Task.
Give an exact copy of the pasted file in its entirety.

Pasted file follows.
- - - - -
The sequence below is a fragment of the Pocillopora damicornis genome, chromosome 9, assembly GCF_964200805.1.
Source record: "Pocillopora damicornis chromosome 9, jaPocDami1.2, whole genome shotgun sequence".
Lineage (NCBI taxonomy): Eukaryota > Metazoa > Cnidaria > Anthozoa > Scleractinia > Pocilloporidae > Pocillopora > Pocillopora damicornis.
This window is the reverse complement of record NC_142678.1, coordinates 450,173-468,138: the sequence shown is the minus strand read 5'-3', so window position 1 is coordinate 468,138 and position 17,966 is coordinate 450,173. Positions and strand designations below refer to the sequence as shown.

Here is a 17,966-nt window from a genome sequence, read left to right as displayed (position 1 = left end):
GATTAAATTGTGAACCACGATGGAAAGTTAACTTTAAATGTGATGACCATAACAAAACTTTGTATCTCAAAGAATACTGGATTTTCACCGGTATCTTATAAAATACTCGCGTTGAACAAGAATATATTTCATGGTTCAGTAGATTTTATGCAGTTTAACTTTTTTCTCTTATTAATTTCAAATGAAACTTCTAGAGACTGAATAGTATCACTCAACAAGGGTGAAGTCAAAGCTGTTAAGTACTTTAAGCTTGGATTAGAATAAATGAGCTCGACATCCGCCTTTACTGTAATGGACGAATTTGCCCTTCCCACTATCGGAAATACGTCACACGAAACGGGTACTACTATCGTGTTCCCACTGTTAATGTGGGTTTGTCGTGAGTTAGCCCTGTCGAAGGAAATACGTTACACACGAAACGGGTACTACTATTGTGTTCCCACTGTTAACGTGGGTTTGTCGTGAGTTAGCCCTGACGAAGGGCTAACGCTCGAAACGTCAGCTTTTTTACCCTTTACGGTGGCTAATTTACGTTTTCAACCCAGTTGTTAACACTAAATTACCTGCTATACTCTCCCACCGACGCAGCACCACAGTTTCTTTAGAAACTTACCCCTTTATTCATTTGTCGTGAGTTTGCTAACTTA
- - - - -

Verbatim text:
The sequence below is a fragment of the Pocillopora damicornis genome, chromosome 9, assembly GCF_964200805.1.
Source record: "Pocillopora damicornis chromosome 9, jaPocDami1.2, whole genome shotgun sequence".
Lineage (NCBI taxonomy): Eukaryota > Metazoa > Cnidaria > Anthozoa > Scleractinia > Pocilloporidae > Pocillopora > Pocillopora damicornis.
This window is the reverse complement of record NC_142678.1, coordinates 450,173-468,138: the sequence shown is the minus strand read 5'-3', so window position 1 is coordinate 468,138 and position 17,966 is coordinate 450,173. Positions and strand designations below refer to the sequence as shown.

Here is a 17,966-nt window from a genome sequence, read left to right as displayed (position 1 = left end):
GATTAAATTGTGAACCACGATGGAAAGTTAACTTTAAATGTGATGACCATAACAAAACTTTGTATCTCAAAGAATACTGGATTTTCACCGGTATCTTATAAAATACTCGCGTTGAACAAGAATATATTTCATGGTTCAGTAGATTTTATGCAGTTTAACTTTTTTCTCTTATTAATTTCAAATGAAACTTCTAGAGACTGAATAGTATCACTCAACAAGGGTGAAGTCAAAGCTGTTAAGTACTTTAAGCTTGGATTAGAATAAATGAGCTCGACATCCGCCTTTACTGTAATGGACGAATTTGCCCTTCCCACTATCGGAAATACGTCACACGAAACGGGTACTACTATCGTGTTCCCACTGTTAATGTGGGTTTGTCGTGAGTTAGCCCTGTCGAAGGAAATACGTTACACACGAAACGGGTACTACTATTGTGTTCCCACTGTTAACGTGGGTTTGTCGTGAGTTAGCCCTGACGAAGGGCTAACGCTCGAAACGTCAGCTTTTTTACCCTTTACGGTGGCTAATTTACGTTTTCAACCCAGTTGTTAACACTAAATTACCTGCTATACTCTCCCACCGACGCAGCACCACAGTTTCTTTAGAAACTTACCCCTTTATTCATTTGTCGTGAGTTTGCTAACTTA